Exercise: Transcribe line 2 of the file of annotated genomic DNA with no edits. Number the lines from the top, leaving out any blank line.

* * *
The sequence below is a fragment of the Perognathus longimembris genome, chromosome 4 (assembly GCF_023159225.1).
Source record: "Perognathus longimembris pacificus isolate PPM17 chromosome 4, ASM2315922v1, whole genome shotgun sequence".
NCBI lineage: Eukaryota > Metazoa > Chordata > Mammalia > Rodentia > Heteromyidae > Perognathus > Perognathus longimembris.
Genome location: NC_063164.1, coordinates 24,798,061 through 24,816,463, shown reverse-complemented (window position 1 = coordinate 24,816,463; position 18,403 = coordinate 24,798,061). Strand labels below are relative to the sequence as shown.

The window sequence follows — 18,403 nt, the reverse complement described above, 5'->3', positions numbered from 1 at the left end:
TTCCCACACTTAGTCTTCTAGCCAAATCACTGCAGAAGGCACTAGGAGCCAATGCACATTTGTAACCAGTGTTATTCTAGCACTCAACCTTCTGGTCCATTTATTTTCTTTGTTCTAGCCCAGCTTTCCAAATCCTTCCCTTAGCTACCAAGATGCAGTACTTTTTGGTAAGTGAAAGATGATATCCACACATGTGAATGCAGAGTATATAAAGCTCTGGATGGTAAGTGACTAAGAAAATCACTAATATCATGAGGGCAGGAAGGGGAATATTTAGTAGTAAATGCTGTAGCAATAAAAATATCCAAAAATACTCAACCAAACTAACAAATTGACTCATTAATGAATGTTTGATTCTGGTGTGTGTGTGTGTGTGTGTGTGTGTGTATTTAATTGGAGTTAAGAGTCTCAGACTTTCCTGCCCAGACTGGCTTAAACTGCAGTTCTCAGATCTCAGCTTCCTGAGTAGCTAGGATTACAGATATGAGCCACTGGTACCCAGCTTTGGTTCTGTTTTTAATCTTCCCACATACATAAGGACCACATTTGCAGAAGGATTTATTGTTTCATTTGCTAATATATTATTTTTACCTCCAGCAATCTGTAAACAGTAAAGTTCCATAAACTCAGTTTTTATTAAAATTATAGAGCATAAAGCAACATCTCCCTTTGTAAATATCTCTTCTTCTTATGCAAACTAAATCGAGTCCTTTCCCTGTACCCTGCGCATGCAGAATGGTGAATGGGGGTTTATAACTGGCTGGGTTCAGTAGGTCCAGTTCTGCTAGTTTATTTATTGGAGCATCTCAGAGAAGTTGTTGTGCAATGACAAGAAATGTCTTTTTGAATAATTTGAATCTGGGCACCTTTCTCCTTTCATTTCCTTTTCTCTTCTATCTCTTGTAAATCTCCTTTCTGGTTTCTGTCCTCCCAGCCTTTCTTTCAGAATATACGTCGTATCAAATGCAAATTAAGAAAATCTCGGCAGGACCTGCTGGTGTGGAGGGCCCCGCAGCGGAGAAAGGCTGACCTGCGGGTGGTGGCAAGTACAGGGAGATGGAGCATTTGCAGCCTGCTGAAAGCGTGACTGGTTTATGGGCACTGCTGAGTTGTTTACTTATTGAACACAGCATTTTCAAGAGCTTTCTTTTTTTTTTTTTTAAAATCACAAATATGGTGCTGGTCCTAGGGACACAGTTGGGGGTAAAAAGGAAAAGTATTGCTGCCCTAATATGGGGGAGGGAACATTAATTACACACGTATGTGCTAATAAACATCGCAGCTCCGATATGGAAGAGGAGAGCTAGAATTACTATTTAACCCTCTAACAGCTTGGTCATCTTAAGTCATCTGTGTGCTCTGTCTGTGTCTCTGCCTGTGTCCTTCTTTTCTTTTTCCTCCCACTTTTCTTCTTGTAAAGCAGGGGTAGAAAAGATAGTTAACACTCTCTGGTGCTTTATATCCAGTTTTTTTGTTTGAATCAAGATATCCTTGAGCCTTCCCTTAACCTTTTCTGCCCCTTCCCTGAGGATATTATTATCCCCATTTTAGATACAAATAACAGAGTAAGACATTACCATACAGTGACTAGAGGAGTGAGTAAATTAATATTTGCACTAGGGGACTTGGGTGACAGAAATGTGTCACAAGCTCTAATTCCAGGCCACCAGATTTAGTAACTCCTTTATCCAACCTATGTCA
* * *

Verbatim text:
Source record: "Perognathus longimembris pacificus isolate PPM17 chromosome 4, ASM2315922v1, whole genome shotgun sequence".